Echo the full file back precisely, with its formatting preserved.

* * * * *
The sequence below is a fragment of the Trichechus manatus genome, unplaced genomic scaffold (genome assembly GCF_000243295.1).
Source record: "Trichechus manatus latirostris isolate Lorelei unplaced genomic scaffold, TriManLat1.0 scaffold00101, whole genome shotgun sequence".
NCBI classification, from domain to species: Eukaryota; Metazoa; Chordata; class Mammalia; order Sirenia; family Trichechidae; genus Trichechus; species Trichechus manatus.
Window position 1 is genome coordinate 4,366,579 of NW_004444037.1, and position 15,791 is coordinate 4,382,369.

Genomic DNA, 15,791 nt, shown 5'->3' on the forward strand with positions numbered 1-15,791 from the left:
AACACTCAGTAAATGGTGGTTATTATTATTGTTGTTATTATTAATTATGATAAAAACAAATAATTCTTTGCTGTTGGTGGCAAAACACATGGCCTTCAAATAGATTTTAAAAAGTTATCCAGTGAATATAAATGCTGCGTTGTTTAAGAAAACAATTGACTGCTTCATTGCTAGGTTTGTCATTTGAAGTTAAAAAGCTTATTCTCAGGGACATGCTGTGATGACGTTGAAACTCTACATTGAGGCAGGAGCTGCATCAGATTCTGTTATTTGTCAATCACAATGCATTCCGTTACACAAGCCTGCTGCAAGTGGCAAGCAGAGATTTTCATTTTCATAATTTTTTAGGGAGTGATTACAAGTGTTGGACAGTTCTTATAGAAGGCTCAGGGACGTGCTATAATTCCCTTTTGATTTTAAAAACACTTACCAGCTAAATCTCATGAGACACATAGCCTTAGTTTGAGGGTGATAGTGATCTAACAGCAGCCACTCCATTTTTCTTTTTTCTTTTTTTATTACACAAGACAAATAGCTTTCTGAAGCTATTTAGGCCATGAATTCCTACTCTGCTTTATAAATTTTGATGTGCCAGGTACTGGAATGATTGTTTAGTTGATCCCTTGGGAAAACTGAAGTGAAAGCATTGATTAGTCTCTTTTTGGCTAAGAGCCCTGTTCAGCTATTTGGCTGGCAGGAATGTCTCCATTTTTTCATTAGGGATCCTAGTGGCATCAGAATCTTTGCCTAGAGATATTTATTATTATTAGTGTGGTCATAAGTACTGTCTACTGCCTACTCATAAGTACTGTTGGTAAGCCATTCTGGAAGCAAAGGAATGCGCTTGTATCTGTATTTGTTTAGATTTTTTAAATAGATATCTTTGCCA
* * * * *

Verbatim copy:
The sequence below is a fragment of the Trichechus manatus genome, unplaced genomic scaffold (genome assembly GCF_000243295.1).
Source record: "Trichechus manatus latirostris isolate Lorelei unplaced genomic scaffold, TriManLat1.0 scaffold00101, whole genome shotgun sequence".
NCBI classification, from domain to species: Eukaryota; Metazoa; Chordata; class Mammalia; order Sirenia; family Trichechidae; genus Trichechus; species Trichechus manatus.
Window position 1 is genome coordinate 4,366,579 of NW_004444037.1, and position 15,791 is coordinate 4,382,369.

Genomic DNA, 15,791 nt, shown 5'->3' on the forward strand with positions numbered 1-15,791 from the left:
AACACTCAGTAAATGGTGGTTATTATTATTGTTGTTATTATTAATTATGATAAAAACAAATAATTCTTTGCTGTTGGTGGCAAAACACATGGCCTTCAAATAGATTTTAAAAAGTTATCCAGTGAATATAAATGCTGCGTTGTTTAAGAAAACAATTGACTGCTTCATTGCTAGGTTTGTCATTTGAAGTTAAAAAGCTTATTCTCAGGGACATGCTGTGATGACGTTGAAACTCTACATTGAGGCAGGAGCTGCATCAGATTCTGTTATTTGTCAATCACAATGCATTCCGTTACACAAGCCTGCTGCAAGTGGCAAGCAGAGATTTTCATTTTCATAATTTTTTAGGGAGTGATTACAAGTGTTGGACAGTTCTTATAGAAGGCTCAGGGACGTGCTATAATTCCCTTTTGATTTTAAAAACACTTACCAGCTAAATCTCATGAGACACATAGCCTTAGTTTGAGGGTGATAGTGATCTAACAGCAGCCACTCCATTTTTCTTTTTTCTTTTTTTATTACACAAGACAAATAGCTTTCTGAAGCTATTTAGGCCATGAATTCCTACTCTGCTTTATAAATTTTGATGTGCCAGGTACTGGAATGATTGTTTAGTTGATCCCTTGGGAAAACTGAAGTGAAAGCATTGATTAGTCTCTTTTTGGCTAAGAGCCCTGTTCAGCTATTTGGCTGGCAGGAATGTCTCCATTTTTTCATTAGGGATCCTAGTGGCATCAGAATCTTTGCCTAGAGATATTTATTATTATTAGTGTGGTCATAAGTACTGTCTACTGCCTACTCATAAGTACTGTTGGTAAGCCATTCTGGAAGCAAAGGAATGCGCTTGTATCTGTATTTGTTTAGATTTTTTAAATAGATATCTTTGCCA